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Buddy Day presented at UN Human Rights Council

Buddy Day presented at UN Human Rights Council

New Zealand child abuse awareness campaign Buddy Day received international recognition this week at a presentation to the United Nations Human Rights Council in Geneva.

World Women’s Summit Foundation (WWSF) presented a video on New Zealand’s annual child abuse prevention event Buddy Day to a panel of UN delegates from organisations including World Health Organisation (WHO) and Secretary General on Violence against Children.

The presentation was part of the 28th session of the UN Human Rights Council as part of a wider discussion on government investment in the human rights of children and the prevention of child maltreatment for sustainable development. In addition to the panel, over 65 other UN and Government representatives were present at the annual forum.

Buddy Day, New Zealand’s only child abuse prevention awareness campaign, revolves around life-size cardboard ‘Buddies’ being adopted by adults, taken into communities and workplaces, and used as a tool to generate conversations about the role every adult plays in ensuring the wellbeing of children. The event is delivered by child protection organisation Child Matters, and will celebrate its fifth successful year in November 2015.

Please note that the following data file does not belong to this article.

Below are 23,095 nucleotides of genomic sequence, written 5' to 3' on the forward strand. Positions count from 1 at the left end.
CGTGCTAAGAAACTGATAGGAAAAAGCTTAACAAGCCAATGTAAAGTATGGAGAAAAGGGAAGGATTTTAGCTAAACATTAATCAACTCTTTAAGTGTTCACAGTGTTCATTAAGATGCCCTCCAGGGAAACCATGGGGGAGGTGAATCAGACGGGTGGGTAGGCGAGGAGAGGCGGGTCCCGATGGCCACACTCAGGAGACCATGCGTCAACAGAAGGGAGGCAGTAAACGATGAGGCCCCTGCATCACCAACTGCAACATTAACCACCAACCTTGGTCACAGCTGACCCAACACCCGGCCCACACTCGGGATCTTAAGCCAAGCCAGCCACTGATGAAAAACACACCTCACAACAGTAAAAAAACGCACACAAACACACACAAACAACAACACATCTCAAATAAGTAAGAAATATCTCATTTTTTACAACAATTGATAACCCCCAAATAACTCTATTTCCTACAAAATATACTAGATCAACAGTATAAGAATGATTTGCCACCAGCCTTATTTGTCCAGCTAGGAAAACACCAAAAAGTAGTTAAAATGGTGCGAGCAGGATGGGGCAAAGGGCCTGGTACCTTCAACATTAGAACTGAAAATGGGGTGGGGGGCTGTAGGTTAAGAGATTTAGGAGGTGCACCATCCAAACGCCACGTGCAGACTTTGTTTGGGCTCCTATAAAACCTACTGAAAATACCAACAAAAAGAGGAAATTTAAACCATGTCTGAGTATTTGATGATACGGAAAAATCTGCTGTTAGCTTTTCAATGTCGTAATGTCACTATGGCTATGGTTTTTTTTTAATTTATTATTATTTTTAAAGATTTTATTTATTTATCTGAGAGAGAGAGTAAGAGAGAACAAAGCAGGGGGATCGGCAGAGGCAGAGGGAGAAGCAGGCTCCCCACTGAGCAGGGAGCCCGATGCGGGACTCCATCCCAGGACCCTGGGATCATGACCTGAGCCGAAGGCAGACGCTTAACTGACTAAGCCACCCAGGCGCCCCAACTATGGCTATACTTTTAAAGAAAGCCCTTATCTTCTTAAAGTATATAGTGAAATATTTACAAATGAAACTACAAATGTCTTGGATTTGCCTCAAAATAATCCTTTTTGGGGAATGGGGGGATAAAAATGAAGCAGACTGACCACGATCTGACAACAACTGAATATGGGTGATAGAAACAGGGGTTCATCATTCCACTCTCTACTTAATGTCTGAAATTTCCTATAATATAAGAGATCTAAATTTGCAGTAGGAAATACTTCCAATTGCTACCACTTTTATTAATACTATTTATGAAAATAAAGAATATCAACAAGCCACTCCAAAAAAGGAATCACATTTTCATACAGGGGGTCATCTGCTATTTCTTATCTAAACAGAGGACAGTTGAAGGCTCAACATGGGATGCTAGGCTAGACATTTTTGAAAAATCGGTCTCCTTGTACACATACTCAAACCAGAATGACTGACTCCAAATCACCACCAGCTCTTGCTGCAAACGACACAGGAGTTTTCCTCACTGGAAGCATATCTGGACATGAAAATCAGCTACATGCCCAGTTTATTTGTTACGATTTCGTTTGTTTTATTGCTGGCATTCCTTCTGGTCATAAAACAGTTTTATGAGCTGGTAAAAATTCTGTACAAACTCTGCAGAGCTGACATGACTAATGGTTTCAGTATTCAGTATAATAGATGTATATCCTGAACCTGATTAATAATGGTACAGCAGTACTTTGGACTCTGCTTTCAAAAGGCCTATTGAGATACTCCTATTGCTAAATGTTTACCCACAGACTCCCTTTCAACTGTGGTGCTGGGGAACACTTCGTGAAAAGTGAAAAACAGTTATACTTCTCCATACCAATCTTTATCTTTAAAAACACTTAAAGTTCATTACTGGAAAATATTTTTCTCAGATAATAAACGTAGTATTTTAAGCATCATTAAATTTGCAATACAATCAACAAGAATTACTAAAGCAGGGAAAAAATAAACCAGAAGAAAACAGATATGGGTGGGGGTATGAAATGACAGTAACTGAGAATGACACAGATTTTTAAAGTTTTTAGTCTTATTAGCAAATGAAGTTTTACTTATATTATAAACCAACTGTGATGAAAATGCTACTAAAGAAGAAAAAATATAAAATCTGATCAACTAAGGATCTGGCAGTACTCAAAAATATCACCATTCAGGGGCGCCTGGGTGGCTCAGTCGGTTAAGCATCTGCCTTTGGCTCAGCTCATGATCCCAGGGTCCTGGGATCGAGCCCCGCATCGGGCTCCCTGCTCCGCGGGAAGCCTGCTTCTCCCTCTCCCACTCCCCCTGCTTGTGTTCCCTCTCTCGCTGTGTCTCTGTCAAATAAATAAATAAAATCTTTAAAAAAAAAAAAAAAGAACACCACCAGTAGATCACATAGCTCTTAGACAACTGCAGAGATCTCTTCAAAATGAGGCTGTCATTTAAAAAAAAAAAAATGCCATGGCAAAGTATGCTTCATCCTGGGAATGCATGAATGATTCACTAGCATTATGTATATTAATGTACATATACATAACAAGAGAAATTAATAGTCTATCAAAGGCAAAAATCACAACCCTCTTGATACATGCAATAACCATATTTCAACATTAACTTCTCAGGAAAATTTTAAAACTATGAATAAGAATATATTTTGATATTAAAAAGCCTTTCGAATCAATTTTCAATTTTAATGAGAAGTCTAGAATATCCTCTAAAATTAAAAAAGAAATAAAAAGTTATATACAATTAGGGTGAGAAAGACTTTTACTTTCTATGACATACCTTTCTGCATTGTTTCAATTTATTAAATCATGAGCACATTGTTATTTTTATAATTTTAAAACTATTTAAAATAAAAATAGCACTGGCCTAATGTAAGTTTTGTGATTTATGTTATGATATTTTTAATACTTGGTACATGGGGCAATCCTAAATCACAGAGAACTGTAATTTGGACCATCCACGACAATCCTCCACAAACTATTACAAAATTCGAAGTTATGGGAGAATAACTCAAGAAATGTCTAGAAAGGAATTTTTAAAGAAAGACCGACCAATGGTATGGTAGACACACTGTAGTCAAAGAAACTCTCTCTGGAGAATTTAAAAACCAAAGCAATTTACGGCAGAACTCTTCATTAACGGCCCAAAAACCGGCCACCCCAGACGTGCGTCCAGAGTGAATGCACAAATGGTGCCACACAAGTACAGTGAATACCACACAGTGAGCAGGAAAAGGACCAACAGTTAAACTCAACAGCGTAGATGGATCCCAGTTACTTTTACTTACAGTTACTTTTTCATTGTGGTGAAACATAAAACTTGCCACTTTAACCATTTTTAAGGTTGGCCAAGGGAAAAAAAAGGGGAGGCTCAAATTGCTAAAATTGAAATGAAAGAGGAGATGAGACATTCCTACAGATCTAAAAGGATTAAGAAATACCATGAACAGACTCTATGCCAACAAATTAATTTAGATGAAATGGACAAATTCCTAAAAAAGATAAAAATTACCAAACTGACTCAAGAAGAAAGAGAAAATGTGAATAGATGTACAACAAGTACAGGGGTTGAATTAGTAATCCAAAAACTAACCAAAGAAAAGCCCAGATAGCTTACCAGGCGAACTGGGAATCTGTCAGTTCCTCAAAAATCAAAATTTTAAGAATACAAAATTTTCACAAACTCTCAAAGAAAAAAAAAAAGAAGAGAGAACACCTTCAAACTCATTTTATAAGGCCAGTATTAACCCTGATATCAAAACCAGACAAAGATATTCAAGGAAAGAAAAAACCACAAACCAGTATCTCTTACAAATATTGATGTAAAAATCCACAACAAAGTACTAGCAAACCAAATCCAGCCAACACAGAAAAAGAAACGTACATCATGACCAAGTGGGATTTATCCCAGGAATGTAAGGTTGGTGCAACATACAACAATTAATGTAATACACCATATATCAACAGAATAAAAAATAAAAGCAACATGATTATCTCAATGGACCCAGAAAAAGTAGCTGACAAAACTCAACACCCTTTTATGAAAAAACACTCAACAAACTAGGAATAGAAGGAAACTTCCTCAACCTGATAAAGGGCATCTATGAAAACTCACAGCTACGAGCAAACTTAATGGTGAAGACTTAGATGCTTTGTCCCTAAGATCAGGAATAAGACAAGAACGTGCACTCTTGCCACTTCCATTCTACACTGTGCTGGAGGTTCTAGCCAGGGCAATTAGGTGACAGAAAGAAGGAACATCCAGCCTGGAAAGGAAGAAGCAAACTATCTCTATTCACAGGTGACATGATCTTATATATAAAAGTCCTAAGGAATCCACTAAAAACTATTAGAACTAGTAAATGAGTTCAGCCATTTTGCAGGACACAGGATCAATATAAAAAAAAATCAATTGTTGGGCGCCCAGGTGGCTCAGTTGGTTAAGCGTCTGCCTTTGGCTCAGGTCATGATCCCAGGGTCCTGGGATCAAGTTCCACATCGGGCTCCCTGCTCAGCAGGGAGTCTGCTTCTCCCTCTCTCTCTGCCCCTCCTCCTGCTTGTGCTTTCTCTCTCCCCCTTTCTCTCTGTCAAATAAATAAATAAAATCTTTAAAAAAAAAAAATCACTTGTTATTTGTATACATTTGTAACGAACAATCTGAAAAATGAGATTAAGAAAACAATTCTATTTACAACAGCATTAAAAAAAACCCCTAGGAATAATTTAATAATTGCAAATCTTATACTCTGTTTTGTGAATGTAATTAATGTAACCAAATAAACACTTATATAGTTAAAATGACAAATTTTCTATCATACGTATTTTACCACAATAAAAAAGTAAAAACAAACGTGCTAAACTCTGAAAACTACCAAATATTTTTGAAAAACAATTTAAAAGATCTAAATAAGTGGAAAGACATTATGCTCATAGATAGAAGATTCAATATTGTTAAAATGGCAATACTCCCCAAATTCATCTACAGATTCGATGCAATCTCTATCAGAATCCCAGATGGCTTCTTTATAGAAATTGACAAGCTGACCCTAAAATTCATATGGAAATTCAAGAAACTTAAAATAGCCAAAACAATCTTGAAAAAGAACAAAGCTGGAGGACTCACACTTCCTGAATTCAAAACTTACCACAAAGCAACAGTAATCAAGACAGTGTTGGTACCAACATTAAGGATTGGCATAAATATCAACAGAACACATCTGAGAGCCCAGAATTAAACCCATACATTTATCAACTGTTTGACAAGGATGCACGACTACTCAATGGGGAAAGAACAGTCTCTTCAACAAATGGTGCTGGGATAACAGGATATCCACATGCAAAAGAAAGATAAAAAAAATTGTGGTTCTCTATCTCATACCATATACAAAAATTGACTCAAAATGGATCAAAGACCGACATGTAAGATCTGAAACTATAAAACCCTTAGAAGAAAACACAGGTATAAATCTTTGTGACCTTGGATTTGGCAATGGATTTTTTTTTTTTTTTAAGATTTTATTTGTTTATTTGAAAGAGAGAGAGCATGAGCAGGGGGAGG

Last year, Buddy Day was one of 134 organisations from 63 countries who participated in the WWSF-led campaign ‘19 Days of Activism for prevention of violence against children and youth.’ The New Zealand awareness campaign was one of a small number of international initiatives selected to illustrate how communities can be mobilised to prevent violence against children and youth. The presentation concluded with the applause of the panel.

In the video presented to the council, Child Matters’ founding CEO Anthea Simcock highlighted the significant impact Buddy Day has had on changing community behaviour and attitudes toward the wellbeing of children, and urged international leaders to invest in children today for a more sustainable society in the future.

“We must make an intervention early in the lives of children if we are going to make change for their futures, for our country’s future, and for the future of our society,” said Mrs. Simcock. “Adequate Government investment will help us mobilise this change if we invest early.”


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